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CNAs Have Much to Offer in Senior Care

According to a recent article in Skilled Nursing News, about 420,000 nursing home workers have departed the industry since the beginning of the pandemic. Let’s repeat that—420,000 workers have left the industry in the last two years. That kind of number should get anyone’s attention.

To be sure, some of them left because they were laid off due to plummeting census rates during the pandemic. But a lot of them left because they had reached their limit: employment conditions that were wrought with overwork and underpayment. This shortage only left more work for those that remained.

The Industry is Not Using CNAs to Their Fullest Capabilities

One of the overlooked heroes of the pandemic has been the CNA—the certified nursing assistant. Indeed, as senior care facilities, especially SNFs, have been faced with tightening labor pools, they have gotten creative and expanded the role of CNA. But so much more can be done.

The same article in Skilled Nursing News points out that CNAs deliver about 90% of the care in skilled nursing facilities. While CMS has certain requirements that SNFs must meet, including having an RN on duty at least eight hours a day, there is no CMS ruling limiting or delineating the services a CNA can deliver, and they can deliver many.

Additional Roles for CNAs

According to, an industry blog, these are just a few of the certifications CNA can obtain that qualify them for additional duties:

Medication Aide Certification: The National Council of State Boards of Nursing allows CNAs to take a Medication Aide Certification Examination (MACE). CNAs who have this certification can give medications under certain conditions.

CAN II and CAN III Certifications: Some states offer these additional certifications. According to the Clipboard blog, with these certifications, CNAs in specific states can run electrocardiogram tests, and even change dressings.

Phlebotomy Certification: CNAs with this certification can draw blood. Classes are available at a local university, a community college, or a technical school.

Certified Hospice and Palliative Nursing Assistant (CHPNA®)—This one takes a little more work to obtain, requiring 500 hours in the past 12 months or 1,000 hours in the past 24 months in hospice and palliative nursing under the supervision of a registered nurse.

Additional Certifications Put CNAs in a Position to Demand More Pay

This is true, but for senior care facilities, it is worth if to free up an LPN, RN, or other personnel who would ordinarily perform these duties. In addition, one of the ways senior care facilities have to retain employees is paying higher wages. But the reality is that having to replace an employee is expensive.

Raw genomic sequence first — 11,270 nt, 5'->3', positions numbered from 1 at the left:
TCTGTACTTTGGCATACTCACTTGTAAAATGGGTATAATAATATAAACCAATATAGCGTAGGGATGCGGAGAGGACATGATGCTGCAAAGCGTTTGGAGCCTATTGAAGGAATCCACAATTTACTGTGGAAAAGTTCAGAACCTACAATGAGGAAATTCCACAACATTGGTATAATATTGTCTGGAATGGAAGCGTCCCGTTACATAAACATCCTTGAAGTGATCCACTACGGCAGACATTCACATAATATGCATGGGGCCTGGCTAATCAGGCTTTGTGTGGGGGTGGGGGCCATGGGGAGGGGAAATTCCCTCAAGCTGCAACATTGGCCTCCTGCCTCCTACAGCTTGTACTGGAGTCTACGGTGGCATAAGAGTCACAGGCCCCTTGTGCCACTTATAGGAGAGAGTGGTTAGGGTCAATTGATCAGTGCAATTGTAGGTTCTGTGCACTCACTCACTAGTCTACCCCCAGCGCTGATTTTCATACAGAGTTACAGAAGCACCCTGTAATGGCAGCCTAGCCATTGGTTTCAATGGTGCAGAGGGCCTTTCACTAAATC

According to a report by Zippia, a source of statistics for job seekers and HR people, the average cost of a hire is $4,425. It takes 36 to 42 days to fill a position in the U.S. Finally, it takes an average of 12 weeks for a new employee to become fully productive in their job.

In addition, giving these extra duties and responsibilities to CNAs mixes it up and makes their job more rewarding.

State Regulations Also Control What CNAs Can Do

The conundrum for senior care facilities is that while CMS sets down so many requirements, the individual states control and dictate what CNAs can do. As is pointed out in summary of a study by the National Council of State Boards of Nursing, “Though 26 states required CNAs to have more initial training hours than the federal requirement of 75 hours, only four states required additional yearly CE hours to maintain CNA certification. The combination of increased initial training and annual CE hours was significantly associated with nursing homes reporting lower antidepressant and antipsychotic use and lower average medication use.”

But not all states are equal in their requirements, which means that leadership has to know what guidelines their state has established for CNAs. It might also be time for state senior care associations and other professional groups and individuals to start calling on their legislators and demanding changes to the role of CNAs.


CareWork is committed to one of the important sectors of senior care: giving administrators and leadership teams access to the data that will help them make the best decisions for their business and the care of their residents. The CareWork platform integrates with the systems you already use and brings the information together in one screen. Leadership of senior care centers can customize CareWork at the position level so that everyone knows what positions should be staffed and when, what gaps and open positions there are. CareWork empowers providers and enables them to manage operations in one place and do so strategically. Automated tools provide data that increases quality, controls costs, tracks compliance, manages labor, reduces waste, and gets jobs done faster. We make care work easier.

Just as importantly, we are committed to the senior care industry. To learn more, visit our website.

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